The first Saturday in May is officially the Kentucky Derby and has been ever since 1875. The Derby is a one and a quarter mile race (2 km) by three-year-old thoroughbred horses, which takes place in Louisville Kentucky. It is also known as “The Run for the Roses” because the winning horse and jockey wins a handmade garland of roses, in addition to… oh, a 2 million U.S. dollar prize!
For us Kentuckians, it’s basically our Super Bowl. People travel from all over the world to celebrate, consuming delicious delectables and gambling their hearts away on “The Most Exciting 2 Minutes in Sports”.
Below is a list of tips that may help you breeze through your Derby Day like a seasoned pro. Here we go, in no particular order…
- If you want to sound like you’re a local, than perhaps no other single method will do so more effectively than learning how to pronounce the name of our city correctly, Louisville. Check out this informative video, rinse, wash and repeat.
- Woodford Reserve), a little sugar, water, cracked ice and fresh mint. A note on bourbon whiskey, if it wasn’t made in Kentucky, then it isn’t true bourbon whiskey… just ask any Kentuckian. ;)
- Kentucky is not particularly known for its high fashion, but during the Derby, Spring fashion is perhaps at its pinnacle. If you’re coming to the Derby, try to dress appropriately for the specific area of Churchill Downs you will be in. If you’re heading to the infield, then a tank top, cargo shorts and flip-flops will help you to blend in with the rest of the posh crowd. You’re probably going to either be rained on, puked on or have someone’s drink spilled on you so your Sunday best isn’t required. If you’re going to be anywhere else in the Downs, then make sure to don your best sundresses and seersucker suits in bold colors. Think southern gentile 1920’s and 30’s fashion and you will be right on the money. Most importantly, DO NOT FORGET THE HAT! Why? Because its tradition. Regardless if you’re in the infield or millionaire’s row, if you want to fit in, wear a hat. WEAR A HAT.
- Kern’s Derby Pie. Throwing a few chocolate chips in a pecan pie, isn’t a Derby Pie. It has to be Kern’s Derby Pie or it just ain’t a Derby Pie. The pie was created at the old Melrose Inn in Prospect Kentucky and has been a staple of the Derby ever since. Contrary to popular belief, it does go well with a mint julep (see number 2)
- Bring a camera. I know I’m a photographer and you’re probably expecting me to just throw that in because… well, just because. That’s not it, it’s the freaking Kentucky Derby for Pete’s sake, just bring the damn camera, you’ll be glad you did.
- Weather in the Ohio Valley area is unforecastable. Oh sure, some courageous weathermen around here try to put their finger on it like a toothless gypsy reading a crystal Orb, but in reality, only Mother Nature knows what will be served up as the dish of the day. That being said, it’s a good chance it’s going to rain that day, so be prepared.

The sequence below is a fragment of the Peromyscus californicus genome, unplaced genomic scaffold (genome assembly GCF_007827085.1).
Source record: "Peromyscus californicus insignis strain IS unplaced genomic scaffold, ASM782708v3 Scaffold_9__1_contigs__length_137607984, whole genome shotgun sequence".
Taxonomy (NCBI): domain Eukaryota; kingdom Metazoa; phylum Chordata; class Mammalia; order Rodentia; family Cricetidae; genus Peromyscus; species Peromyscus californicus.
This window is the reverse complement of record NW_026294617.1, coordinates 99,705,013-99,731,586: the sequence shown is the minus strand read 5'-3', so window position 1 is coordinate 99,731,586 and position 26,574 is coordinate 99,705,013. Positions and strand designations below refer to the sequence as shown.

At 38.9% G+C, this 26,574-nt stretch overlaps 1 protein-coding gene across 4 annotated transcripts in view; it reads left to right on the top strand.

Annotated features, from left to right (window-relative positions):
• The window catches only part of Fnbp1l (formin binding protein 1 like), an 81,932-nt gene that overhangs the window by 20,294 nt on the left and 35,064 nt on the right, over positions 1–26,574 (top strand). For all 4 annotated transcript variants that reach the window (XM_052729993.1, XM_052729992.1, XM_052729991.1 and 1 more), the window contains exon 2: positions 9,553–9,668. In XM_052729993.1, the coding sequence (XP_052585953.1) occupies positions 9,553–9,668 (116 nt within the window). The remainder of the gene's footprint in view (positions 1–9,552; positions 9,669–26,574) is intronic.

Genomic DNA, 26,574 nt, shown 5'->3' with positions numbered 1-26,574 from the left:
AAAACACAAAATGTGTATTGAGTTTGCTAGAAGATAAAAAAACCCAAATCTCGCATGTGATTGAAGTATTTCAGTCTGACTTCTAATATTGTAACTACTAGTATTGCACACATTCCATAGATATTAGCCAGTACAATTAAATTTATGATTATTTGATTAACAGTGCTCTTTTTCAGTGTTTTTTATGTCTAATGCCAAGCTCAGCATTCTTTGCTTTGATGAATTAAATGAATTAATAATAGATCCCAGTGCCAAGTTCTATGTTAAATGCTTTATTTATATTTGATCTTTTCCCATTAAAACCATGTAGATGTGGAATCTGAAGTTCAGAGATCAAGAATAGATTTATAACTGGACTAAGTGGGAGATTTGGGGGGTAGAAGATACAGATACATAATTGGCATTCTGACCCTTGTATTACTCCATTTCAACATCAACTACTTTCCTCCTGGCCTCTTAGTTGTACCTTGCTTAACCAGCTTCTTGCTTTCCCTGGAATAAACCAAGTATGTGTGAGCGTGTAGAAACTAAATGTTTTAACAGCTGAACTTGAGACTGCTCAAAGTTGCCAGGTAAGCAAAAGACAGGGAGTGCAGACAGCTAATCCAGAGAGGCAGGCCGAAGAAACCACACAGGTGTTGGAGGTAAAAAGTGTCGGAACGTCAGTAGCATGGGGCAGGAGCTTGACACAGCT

- If you’re one of those people that have to go the bathroom frequently, then God Bless you but just don’t come to the Kentucky Derby. Getting in to the bathrooms can be a harrowing experience for the most seasoned vet. Long lines abound and the torrential odors that tickle your nose hairs can make a truck driver lose his lunch. It is seriously not a great experience, but if you go, and think you might even slightly have to use the bathroom, then go get in line at least 30 minutes prior to when you think you just can’t hold it any longer… and hopefully, you will make it. I won’t even get in to the port-a-potty details.
- A mudder. A mudder is not how some yankee from New York identifies his maternal parent (well, it might be). It’s a horse that runs well in the rain. The main track at Churchill Downs is a dirt track, and since the odds are fairly favorable that its going to rain (especially if you have a killer outfit), that track will literally become something akin to a mud run at a truck pull… another Southern sporting event. Pick a horse that you think can win, but also have one on the back burner that’s a good mudder… just in case.
- It’s ok to smoke at the Derby (uhh, that is, legal agriculture). It might not be acceptable to do this anywhere else in the country at this point, but it’s perfectly fine at the Derby as long as you’re outside. Good cigars are the usual fare. If some tobacco snob throws you a dirty look, haughtily stick your nose in the air and reply “outtatowner”, you’ll win on this day.
- Betting on horses. Ahhh, what its all about really. You come to the Derby in your best fashions, enjoy a mint julep or two, post some photos to Instagram (see what I did there?) and partake in the largest party in the state, yet what it really comes down to is, does your horse win. Honestly, I have no tips on this other than to say, pay attention to the horse’s trainers. There are a few trainers that seem to consistently produce horse racing winners. They are (and this is just my opinion) D. Wayne Lukas, Bob Baffert (dude looks like a Hollywood movie star 24/7) and Nick Zito. These guys seem to know what it takes to produce a winning horse so if you see a horse in the Derby that was trained by any of these guys, I’d say your chances of winning are pretty good. If it rains, and one of these guys has a mudder (see number 8) that they have trained, you’re certain to win, pick that one! As any realistic handicapper will tell you though, its all in the betting Gods that day as to who steps up and claims the garland of roses!
- Oaks). So what do Kentuckians do on Derby Day? We go to Derby parties, grill out and plant our vegetable gardens.
Good luck and hope your horse comes in! Happy Derby!